[-]quicksilv3rflash[S] 1 point 6 days ago I've got two VS-ST730C16L0 thyristors, but they top out at 1600V. And of course it's inadvisable to run them at exactly their rated absolute maximum voltage rating. It's rather... difficult to get 2000v 200uF capacitors with my current budget to finish the device ($180). After completing this design I will see about refining it to match the shorter discharge period of the commercial tech. However, since my neurons have a max frequency of 150Hz, the shortest period they perceive must be around 6.7 milliseconds, no? Do 400us pulses and 1800us pulses actually affect the brain differently? I mean that last question seriously, not critically, if you can find any research on the effects of different pulse durations I would like to read them to see how important narrowing the pulse period is. First off, though, I need to get the thing pulsing and properly cooled at all. Especially if I need to ask the internet for money for crazy expensive doorknob laser capacitors, I need to have a working prototype to show so they know I'm not just trying to take their money. Thank you for your interest, -V
[-]bf2017 1 point 3 days ago* Its correct that neurons are operating at a lower frequency. This is why the stimulation pulses are typically done in 10 - 20 Hz pulse trains. The trick is that each individual pulse needs to have a fast rise in current (di/dt) & magnetic field (dB/dt) in order to generate a sufficient electric field in the brain to fire neurons. Since the machine is essentially a LCR oscillator, the resonant period needs to be short (smaller C and L) so the current has a high dI/dt. I found this paper pretty informative: https://www.researchgate.net/publication/12455080... Specifically for this topic we're discussing read from the section: Electromagnetic Theory of TMS: Basic Principles and the following paragraphs and later on from IV Instrumentation: Stimulus pulse generation which explains some of the internal workings. I don't know for certain what the minimum required pulse is but I've read in MagStims literature up to 1msec. Though I don't know if thats monophasic or biphasic. The difference being that monophasic typically has a fast front edge and long tail as current decays. Biphasic is sinusoidal and with a period between 200uSec and 400 uSec in the material I've read. Also, on the topic of capacitors. I dont know how well electrolytics would be at tolerating repeated high discharges. They're mostly for power supply filtering and only see comparatively small amounts of current ripple. They can probably handle a few large discharges at a reduced lifespan. I'm using a bank of 24 46uF 600Vac/1000Vdc metal films that I picked up on ebay a few years ago for cheap. They're not ideal but they can handle the full AC. Ideally it should be a "pulse" capacitor but they will be pricey. There are some suppliers on alibaba that I've been looking at, though I dont know what the quality is like.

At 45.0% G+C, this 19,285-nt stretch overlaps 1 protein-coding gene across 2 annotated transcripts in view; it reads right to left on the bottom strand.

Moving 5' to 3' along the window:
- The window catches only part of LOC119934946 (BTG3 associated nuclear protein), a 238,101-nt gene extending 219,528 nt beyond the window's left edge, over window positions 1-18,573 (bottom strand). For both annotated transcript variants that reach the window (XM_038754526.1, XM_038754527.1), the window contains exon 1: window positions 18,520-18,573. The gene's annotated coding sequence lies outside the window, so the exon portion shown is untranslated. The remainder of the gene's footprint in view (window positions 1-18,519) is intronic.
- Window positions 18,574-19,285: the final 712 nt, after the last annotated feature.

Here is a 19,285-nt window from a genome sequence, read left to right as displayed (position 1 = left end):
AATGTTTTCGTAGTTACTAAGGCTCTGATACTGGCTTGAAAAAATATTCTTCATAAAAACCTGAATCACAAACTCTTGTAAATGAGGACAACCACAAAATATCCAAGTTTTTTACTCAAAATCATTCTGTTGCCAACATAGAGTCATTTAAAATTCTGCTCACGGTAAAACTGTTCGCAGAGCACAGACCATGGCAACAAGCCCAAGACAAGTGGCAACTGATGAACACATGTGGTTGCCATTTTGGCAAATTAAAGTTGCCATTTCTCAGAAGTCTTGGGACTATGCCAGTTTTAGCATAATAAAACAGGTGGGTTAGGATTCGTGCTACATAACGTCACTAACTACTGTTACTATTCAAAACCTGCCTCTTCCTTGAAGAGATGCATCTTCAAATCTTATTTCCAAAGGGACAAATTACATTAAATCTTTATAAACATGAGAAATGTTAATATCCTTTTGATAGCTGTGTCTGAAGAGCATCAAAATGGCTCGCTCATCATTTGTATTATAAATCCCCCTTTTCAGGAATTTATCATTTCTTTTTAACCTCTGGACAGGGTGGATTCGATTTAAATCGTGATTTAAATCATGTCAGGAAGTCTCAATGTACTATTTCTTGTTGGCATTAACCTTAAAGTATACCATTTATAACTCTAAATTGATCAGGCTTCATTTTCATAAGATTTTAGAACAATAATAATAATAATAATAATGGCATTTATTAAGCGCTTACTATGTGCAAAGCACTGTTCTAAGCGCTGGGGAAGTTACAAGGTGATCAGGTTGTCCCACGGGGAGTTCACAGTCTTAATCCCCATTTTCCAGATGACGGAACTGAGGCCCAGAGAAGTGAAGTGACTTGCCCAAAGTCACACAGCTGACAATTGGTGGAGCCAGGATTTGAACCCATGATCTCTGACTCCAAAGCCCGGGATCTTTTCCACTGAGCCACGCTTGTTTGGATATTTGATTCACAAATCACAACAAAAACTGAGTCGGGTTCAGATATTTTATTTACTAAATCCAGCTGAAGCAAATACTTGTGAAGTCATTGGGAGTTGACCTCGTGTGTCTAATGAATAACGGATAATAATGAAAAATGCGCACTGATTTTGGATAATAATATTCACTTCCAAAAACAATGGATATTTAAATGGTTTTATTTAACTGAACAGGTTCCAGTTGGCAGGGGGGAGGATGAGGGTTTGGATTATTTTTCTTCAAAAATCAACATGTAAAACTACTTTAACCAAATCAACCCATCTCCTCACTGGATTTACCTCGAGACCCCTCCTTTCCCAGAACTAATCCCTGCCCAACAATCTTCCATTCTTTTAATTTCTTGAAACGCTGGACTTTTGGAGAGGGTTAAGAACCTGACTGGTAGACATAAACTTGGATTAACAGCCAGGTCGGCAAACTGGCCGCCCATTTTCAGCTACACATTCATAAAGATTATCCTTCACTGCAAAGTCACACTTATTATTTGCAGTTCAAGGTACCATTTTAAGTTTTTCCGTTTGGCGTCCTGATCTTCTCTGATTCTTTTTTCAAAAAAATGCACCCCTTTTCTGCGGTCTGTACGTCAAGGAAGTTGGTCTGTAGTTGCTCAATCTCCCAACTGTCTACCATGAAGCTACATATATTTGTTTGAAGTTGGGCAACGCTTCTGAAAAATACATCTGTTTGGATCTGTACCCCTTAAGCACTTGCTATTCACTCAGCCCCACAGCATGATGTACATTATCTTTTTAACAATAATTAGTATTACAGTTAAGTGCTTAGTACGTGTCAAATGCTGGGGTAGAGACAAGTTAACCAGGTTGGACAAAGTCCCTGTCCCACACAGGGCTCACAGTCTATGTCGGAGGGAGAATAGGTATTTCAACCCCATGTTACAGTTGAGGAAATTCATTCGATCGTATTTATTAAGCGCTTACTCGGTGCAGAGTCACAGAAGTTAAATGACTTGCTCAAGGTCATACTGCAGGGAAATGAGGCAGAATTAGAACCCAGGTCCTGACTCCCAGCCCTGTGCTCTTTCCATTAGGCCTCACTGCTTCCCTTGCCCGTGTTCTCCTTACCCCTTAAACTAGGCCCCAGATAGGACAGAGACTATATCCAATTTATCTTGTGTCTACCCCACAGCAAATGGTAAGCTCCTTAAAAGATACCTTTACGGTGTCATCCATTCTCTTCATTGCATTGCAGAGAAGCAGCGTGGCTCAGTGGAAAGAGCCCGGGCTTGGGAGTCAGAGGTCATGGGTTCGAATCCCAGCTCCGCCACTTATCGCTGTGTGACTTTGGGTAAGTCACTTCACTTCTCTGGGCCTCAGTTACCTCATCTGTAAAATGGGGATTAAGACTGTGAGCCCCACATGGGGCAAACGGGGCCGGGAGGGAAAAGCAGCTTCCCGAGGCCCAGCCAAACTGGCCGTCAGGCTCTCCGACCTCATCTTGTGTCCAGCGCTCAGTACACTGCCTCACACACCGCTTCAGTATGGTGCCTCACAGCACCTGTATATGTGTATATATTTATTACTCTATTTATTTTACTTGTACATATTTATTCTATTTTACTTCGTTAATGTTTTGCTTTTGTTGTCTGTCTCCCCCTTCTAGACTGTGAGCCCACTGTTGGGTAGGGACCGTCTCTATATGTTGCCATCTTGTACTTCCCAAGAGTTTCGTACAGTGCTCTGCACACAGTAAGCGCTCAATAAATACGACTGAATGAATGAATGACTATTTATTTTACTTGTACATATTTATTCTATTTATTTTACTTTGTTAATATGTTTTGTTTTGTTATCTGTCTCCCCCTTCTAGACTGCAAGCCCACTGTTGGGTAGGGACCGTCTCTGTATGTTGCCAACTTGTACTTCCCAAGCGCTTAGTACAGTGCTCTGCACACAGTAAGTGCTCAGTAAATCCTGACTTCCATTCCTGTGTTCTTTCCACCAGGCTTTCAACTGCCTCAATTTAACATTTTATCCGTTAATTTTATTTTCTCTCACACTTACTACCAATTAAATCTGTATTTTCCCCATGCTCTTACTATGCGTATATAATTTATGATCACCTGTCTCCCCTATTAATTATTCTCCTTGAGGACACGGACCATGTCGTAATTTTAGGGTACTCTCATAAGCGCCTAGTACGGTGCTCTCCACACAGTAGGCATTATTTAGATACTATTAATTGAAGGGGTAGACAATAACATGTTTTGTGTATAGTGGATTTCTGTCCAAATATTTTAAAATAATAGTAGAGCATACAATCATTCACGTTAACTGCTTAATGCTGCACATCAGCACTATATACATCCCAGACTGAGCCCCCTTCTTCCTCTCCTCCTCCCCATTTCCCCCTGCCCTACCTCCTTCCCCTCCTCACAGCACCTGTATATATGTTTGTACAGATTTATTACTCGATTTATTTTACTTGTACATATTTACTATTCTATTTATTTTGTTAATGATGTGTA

Step 6: Device Test Results
It works! Makes a loud bang sound with each pulse and only does about a pulse every four seconds, but the pulse duration and amplitude are correct for TMS!
Step 7: Madness
Repetitive transcranial magnetic stimulation (rTMS) is an FDA-approved treatment for depression. However, in the United States at least, rTMS is not available to many patients due to the exorbitant fees (~$15,000!) imposed by the gatekeepers of our medical system for access to a chance to feel happiness again. That's extortion.
Luckily, building and possessing transcranial stimulation hardware is not yet regulated by U.S. law, so I'm attempting to leverage this absence of regulation to the maximum extent possible by releasing open-source designs of transcranial stimulation devices into the public domain. So far I've finished tDCS, tACS, 2-channel tACS, and with these instructions, TMS. Having secured all of my own physical needs, I do not have any purpose in existence beyond attempting to shape the world to match my own personal conception of ethics. Many entities are attempting to do this, and whoever has the most rapidly unfolding plan will likely be the victor. I'm angling for some sort of eco-communist brainwashing cult -- I mean family -- with the final aim of fusing the minds of as many perceptive entities as can be voluntarily recruited, by using a combination of nootropic drugs, transcranial electrical stimulation, and transcranial magnetic stimulation to rewrite the personalities of myself and the volunteers in order to convert us to blissed-out altruist super-soldiers to save the world.